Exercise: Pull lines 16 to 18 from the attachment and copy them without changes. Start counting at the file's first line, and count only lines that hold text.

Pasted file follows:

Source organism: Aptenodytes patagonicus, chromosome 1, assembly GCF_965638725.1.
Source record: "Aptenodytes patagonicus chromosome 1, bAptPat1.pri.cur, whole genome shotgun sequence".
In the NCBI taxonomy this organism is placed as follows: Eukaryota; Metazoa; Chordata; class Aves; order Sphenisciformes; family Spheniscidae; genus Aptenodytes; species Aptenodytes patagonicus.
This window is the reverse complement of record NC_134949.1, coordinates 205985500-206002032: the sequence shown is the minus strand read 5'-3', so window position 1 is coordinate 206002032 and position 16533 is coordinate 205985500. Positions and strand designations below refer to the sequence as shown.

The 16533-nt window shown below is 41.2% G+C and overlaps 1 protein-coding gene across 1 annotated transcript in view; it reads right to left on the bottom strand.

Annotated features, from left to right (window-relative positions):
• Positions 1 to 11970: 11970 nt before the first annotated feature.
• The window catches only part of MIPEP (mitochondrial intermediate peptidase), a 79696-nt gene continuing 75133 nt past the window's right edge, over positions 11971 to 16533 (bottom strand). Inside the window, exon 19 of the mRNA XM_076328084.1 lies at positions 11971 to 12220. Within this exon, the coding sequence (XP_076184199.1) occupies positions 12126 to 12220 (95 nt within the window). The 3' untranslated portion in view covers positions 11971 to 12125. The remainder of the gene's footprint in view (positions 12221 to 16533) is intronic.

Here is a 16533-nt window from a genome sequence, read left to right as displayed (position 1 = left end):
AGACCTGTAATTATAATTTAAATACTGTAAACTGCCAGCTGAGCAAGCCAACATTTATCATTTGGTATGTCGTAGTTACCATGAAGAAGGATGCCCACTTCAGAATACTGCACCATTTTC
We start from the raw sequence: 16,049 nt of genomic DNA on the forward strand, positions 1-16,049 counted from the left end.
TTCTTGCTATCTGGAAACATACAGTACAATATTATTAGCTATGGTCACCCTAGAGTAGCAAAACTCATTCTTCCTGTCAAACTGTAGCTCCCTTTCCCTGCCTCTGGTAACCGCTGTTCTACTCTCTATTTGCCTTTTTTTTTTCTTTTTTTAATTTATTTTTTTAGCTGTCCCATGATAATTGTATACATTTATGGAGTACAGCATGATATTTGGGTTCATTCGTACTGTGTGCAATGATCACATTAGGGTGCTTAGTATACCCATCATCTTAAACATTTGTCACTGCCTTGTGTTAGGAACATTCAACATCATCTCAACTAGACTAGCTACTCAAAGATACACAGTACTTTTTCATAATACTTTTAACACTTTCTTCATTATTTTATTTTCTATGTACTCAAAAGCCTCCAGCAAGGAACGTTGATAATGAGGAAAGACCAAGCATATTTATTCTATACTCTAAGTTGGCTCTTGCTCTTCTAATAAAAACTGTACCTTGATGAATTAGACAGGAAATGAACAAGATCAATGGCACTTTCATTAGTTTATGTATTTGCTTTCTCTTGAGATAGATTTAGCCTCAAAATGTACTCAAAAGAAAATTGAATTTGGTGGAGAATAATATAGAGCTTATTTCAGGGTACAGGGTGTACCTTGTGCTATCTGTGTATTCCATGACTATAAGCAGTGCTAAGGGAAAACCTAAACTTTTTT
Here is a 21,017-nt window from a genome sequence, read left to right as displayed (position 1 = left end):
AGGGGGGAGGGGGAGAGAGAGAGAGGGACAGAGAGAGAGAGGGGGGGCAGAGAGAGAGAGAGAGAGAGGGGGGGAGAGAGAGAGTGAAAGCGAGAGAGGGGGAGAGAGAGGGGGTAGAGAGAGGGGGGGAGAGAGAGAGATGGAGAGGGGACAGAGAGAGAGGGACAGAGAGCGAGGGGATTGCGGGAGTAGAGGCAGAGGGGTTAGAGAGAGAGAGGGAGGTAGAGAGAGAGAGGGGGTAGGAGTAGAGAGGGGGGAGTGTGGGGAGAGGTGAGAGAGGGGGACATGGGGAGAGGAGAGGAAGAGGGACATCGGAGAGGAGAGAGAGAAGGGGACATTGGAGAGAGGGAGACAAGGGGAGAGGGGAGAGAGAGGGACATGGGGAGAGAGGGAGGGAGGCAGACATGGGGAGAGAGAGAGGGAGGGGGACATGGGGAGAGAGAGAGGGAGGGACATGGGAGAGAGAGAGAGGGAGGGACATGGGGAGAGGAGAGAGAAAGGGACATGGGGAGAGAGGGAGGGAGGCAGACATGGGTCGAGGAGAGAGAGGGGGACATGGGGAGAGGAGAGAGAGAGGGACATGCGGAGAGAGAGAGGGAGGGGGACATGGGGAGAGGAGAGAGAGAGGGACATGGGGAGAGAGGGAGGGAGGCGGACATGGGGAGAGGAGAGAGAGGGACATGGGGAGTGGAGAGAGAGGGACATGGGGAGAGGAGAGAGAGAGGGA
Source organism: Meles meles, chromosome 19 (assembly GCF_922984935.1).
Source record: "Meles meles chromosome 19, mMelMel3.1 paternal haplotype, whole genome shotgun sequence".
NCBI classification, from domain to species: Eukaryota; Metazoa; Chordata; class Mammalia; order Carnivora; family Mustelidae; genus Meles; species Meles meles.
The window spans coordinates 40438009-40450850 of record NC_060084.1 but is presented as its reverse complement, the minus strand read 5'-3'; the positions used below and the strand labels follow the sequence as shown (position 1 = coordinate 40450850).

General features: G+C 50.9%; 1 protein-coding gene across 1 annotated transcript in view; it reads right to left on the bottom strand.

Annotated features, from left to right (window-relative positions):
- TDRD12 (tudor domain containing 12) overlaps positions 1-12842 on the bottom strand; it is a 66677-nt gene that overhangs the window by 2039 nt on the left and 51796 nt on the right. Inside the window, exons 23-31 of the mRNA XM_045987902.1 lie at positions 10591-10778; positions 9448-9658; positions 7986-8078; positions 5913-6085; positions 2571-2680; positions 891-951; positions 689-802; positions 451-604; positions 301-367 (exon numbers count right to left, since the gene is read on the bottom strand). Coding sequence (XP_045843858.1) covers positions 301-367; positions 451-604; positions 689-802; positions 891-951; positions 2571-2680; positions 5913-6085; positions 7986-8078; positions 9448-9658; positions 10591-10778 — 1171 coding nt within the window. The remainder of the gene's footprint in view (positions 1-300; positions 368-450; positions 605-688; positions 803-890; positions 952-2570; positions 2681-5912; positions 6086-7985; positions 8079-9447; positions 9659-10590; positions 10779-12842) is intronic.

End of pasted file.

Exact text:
Source record: "Meles meles chromosome 19, mMelMel3.1 paternal haplotype, whole genome shotgun sequence".
NCBI classification, from domain to species: Eukaryota; Metazoa; Chordata; class Mammalia; order Carnivora; family Mustelidae; genus Meles; species Meles meles.
The window spans coordinates 40438009-40450850 of record NC_060084.1 but is presented as its reverse complement, the minus strand read 5'-3'; the positions used below and the strand labels follow the sequence as shown (position 1 = coordinate 40450850).